Modelling projects a sexuality onto the underage model that she often isn’t aware of, or capable of developing yet. It falsely accelerates us on a surface level, without checking to see whether, underneath, we’re ready to catch up (or even want to). The girls in the pictures in magazines that are meant to be the embodiment of sexual desirability are often, actually, underage, barely developed girls who don’t understand themselves or their bodies yet. It’s not just that sexuality is forced onto the girl via the clothes and make-up – she’s often forced into the actual work. In a recent interview for Vanity Fair, Kate Moss – a lady that, it's fair to say, we all associate with unbridled, uninhibited nudity and debauchery - recently described crying in the toilets as a teenager because she didn’t want to do that now-famous shot by Corinne Day for The Face, in which she appears on a beach, topless and laughing. She felt “bullied” into doing it, she says, receiving threats that she would never be booked again if she didn’t perform. And of those infamous pics with Marky Mark for Calvin Klein? Though not underage at this point (just), Moss describes the discomfort she felt in painful detail: “I felt really bad about straddling this buff guy. I didn’t like it... But it was work, and I had to do it.”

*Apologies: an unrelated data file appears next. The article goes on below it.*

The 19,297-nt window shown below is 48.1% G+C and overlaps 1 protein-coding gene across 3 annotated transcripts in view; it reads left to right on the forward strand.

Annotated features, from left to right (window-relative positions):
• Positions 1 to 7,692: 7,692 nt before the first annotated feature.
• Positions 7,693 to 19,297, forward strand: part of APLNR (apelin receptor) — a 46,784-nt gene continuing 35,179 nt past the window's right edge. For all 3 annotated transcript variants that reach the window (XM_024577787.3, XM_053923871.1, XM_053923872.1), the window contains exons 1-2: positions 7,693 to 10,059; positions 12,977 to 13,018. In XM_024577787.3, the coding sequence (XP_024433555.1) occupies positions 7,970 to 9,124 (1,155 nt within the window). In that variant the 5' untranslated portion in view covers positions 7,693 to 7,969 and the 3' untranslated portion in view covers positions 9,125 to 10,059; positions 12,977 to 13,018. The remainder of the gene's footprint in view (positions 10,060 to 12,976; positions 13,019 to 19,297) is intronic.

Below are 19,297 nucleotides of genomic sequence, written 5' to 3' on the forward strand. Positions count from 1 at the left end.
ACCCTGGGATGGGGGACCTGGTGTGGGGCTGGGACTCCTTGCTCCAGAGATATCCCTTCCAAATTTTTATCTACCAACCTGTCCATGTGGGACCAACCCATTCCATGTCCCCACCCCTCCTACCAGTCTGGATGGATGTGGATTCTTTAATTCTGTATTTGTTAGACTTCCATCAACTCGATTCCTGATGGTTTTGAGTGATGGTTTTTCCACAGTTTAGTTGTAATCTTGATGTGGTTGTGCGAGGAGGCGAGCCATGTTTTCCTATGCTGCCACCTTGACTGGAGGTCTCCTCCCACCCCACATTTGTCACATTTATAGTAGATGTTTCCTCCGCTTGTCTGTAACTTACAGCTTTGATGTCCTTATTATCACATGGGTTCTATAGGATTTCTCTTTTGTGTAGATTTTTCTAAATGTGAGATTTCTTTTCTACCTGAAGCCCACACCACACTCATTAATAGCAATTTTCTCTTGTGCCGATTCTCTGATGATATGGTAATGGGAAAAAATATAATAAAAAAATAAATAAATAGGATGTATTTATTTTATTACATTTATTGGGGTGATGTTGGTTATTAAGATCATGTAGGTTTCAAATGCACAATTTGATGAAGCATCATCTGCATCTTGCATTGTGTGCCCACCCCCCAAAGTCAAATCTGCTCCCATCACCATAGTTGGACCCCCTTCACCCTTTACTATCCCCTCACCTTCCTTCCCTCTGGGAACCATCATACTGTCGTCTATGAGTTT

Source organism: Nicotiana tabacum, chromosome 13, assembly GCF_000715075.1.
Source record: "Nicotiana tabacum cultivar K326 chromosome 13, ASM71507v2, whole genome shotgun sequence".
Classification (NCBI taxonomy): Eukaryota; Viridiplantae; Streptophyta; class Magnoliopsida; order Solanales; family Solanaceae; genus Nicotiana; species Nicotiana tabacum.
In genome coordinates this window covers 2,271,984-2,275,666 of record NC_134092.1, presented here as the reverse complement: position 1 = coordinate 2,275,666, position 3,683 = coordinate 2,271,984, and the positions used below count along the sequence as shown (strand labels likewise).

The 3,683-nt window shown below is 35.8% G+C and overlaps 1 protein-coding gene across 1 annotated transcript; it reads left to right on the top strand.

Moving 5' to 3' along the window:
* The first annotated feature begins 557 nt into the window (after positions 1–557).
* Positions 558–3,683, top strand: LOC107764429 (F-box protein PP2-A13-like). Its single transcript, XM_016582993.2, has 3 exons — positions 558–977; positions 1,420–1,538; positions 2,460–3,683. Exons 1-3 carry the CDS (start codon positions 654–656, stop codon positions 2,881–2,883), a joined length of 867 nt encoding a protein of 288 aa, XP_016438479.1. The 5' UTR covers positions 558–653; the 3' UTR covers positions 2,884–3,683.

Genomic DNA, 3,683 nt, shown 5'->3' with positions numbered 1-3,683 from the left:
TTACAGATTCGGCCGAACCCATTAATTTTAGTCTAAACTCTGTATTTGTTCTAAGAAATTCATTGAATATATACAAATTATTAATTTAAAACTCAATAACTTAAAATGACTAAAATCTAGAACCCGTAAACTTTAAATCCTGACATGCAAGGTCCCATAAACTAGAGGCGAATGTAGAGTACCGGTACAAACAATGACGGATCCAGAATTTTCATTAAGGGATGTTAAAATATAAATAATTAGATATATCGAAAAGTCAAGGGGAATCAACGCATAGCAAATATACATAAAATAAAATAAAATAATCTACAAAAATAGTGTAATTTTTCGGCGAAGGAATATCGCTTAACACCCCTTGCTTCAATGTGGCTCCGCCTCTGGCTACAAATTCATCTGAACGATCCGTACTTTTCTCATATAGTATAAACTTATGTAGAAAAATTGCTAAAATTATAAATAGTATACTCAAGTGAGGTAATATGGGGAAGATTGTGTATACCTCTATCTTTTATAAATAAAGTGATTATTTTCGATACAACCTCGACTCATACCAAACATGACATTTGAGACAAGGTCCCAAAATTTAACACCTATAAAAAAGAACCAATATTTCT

Exactly. It’s “work.” And that’s why we feel pressured to do these naked or inappropriate shots. ‘Sexting’ is a worrying current phenomena in which boys may pressure young girls to text them explicit shots of their bodies. Riding on doing this is pressure and the desire of approval from their peers. Riding on models, however, is the pressure and desire of approval from myriad adults whose careers depend on us acquiescing to their demands. If we don’t do the shots they want, that’s the studio costs, the booker’s and agency’s reputation, the possibility of future work with the photographer, annoying the casting director, the stylist, the make up artist – a whole team who want you to be their vessel for the image they desperately need to create. Young girls in an adult world aren’t always able to articulate the discomfort they feel, especially if they’re foreign and away from home for the first time, which many young models are. There’s always another girl who’ll do it, and maybe that job will be her big break, while we who refuse risk getting dropped by an agency for being "fussy" or "unprofessional".